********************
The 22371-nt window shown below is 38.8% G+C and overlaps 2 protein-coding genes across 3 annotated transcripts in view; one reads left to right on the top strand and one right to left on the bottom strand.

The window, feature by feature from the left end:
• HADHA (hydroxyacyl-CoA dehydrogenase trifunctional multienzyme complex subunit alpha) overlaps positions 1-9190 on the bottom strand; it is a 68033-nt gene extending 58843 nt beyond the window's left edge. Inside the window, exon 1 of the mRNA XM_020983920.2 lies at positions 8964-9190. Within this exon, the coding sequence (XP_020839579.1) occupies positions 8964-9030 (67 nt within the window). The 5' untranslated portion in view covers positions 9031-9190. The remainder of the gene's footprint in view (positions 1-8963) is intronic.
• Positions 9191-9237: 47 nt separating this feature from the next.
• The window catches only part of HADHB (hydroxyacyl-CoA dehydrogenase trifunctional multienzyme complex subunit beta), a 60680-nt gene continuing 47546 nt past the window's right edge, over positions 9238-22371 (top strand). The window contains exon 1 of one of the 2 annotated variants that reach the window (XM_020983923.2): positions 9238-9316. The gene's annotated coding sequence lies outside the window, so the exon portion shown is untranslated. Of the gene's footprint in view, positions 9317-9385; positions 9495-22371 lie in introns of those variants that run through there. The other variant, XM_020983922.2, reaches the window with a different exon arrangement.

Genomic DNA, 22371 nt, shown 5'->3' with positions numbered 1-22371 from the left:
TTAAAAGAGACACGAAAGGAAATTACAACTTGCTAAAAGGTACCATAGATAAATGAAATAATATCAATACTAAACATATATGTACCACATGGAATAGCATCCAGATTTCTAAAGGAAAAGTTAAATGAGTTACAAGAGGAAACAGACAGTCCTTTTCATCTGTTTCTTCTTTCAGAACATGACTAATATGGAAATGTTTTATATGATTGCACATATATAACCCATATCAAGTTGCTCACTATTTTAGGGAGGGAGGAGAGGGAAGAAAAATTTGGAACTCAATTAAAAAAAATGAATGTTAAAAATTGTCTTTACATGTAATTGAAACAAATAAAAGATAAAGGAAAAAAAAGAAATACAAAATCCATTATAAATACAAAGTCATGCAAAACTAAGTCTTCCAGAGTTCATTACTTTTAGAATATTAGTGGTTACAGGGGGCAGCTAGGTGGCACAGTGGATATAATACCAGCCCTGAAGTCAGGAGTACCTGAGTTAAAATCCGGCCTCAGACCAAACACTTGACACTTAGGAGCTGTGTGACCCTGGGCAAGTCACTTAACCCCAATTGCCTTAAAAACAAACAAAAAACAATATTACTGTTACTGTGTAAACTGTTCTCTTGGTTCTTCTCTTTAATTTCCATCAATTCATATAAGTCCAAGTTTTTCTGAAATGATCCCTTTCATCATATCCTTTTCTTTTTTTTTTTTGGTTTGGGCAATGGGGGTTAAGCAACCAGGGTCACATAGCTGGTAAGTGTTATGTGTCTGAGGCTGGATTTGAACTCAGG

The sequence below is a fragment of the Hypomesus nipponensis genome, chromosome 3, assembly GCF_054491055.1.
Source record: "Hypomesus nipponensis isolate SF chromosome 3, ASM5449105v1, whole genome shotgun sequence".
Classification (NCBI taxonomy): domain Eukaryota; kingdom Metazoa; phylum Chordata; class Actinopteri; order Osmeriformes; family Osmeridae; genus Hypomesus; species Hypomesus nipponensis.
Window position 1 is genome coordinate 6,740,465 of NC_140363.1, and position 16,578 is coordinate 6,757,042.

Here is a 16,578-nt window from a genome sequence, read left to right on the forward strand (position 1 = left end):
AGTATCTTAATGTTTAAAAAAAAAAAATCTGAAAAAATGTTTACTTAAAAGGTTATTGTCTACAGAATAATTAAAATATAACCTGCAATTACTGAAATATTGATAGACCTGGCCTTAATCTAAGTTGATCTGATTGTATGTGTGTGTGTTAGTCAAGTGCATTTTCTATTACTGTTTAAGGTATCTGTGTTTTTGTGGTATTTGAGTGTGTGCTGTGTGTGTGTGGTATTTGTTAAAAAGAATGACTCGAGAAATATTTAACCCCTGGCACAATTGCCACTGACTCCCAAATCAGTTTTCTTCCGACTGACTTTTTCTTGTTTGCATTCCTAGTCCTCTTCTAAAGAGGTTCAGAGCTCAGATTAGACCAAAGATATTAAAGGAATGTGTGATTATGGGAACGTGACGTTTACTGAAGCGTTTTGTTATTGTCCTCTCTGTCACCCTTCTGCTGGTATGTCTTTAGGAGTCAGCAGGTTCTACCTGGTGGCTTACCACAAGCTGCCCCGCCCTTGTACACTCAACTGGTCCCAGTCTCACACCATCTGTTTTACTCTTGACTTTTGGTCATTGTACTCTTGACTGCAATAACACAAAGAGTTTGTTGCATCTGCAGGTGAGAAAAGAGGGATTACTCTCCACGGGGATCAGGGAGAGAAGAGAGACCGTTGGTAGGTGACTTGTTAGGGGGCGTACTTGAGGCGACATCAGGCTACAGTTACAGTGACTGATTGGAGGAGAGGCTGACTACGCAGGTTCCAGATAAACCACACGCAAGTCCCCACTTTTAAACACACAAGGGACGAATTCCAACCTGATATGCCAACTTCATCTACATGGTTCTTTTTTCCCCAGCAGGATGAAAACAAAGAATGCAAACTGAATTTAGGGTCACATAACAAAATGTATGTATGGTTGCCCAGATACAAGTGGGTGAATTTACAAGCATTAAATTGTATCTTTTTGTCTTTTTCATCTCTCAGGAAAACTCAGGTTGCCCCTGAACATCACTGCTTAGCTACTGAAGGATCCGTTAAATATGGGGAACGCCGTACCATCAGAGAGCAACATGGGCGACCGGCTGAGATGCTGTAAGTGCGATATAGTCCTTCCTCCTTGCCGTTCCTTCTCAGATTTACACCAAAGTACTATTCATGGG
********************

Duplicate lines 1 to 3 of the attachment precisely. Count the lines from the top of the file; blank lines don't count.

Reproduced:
The 22371-nt window shown below is 38.8% G+C and overlaps 2 protein-coding genes across 3 annotated transcripts in view; one reads left to right on the top strand and one right to left on the bottom strand.

The window, feature by feature from the left end:
• HADHA (hydroxyacyl-CoA dehydrogenase trifunctional multienzyme complex subunit alpha) overlaps positions 1-9190 on the bottom strand; it is a 68033-nt gene extending 58843 nt beyond the window's left edge. Inside the window, exon 1 of the mRNA XM_020983920.2 lies at positions 8964-9190. Within this exon, the coding sequence (XP_020839579.1) occupies positions 8964-9030 (67 nt within the window). The 5' untranslated portion in view covers positions 9031-9190. The remainder of the gene's footprint in view (positions 1-8963) is intronic.